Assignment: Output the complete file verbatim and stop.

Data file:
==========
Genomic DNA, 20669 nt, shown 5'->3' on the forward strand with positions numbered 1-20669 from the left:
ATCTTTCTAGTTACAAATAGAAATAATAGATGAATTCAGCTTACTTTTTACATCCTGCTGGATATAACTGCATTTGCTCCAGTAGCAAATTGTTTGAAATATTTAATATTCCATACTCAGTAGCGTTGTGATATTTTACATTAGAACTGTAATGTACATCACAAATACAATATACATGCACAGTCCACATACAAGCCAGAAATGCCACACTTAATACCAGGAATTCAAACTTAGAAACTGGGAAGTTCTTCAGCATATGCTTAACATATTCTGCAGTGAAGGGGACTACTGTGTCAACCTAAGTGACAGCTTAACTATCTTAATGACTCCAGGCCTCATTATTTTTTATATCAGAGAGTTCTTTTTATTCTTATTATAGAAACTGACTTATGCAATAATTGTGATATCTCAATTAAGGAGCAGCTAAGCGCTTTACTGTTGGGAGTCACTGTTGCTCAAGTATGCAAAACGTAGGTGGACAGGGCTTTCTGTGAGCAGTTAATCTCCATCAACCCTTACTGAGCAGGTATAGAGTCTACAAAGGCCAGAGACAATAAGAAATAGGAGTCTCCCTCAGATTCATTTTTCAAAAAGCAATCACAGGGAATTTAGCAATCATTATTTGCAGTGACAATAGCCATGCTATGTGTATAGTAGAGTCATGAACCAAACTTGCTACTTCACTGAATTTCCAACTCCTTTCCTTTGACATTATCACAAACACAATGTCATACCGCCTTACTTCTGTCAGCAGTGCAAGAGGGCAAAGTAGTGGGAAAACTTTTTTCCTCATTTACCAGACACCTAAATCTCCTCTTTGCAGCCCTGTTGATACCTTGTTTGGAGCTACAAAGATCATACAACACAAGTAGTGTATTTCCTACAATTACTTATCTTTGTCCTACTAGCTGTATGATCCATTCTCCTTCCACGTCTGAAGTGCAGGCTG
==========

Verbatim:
Genomic DNA, 20669 nt, shown 5'->3' on the forward strand with positions numbered 1-20669 from the left:
ATCTTTCTAGTTACAAATAGAAATAATAGATGAATTCAGCTTACTTTTTACATCCTGCTGGATATAACTGCATTTGCTCCAGTAGCAAATTGTTTGAAATATTTAATATTCCATACTCAGTAGCGTTGTGATATTTTACATTAGAACTGTAATGTACATCACAAATACAATATACATGCACAGTCCACATACAAGCCAGAAATGCCACACTTAATACCAGGAATTCAAACTTAGAAACTGGGAAGTTCTTCAGCATATGCTTAACATATTCTGCAGTGAAGGGGACTACTGTGTCAACCTAAGTGACAGCTTAACTATCTTAATGACTCCAGGCCTCATTATTTTTTATATCAGAGAGTTCTTTTTATTCTTATTATAGAAACTGACTTATGCAATAATTGTGATATCTCAATTAAGGAGCAGCTAAGCGCTTTACTGTTGGGAGTCACTGTTGCTCAAGTATGCAAAACGTAGGTGGACAGGGCTTTCTGTGAGCAGTTAATCTCCATCAACCCTTACTGAGCAGGTATAGAGTCTACAAAGGCCAGAGACAATAAGAAATAGGAGTCTCCCTCAGATTCATTTTTCAAAAAGCAATCACAGGGAATTTAGCAATCATTATTTGCAGTGACAATAGCCATGCTATGTGTATAGTAGAGTCATGAACCAAACTTGCTACTTCACTGAATTTCCAACTCCTTTCCTTTGACATTATCACAAACACAATGTCATACCGCCTTACTTCTGTCAGCAGTGCAAGAGGGCAAAGTAGTGGGAAAACTTTTTTCCTCATTTACCAGACACCTAAATCTCCTCTTTGCAGCCCTGTTGATACCTTGTTTGGAGCTACAAAGATCATACAACACAAGTAGTGTATTTCCTACAATTACTTATCTTTGTCCTACTAGCTGTATGATCCATTCTCCTTCCACGTCTGAAGTGCAGGCTG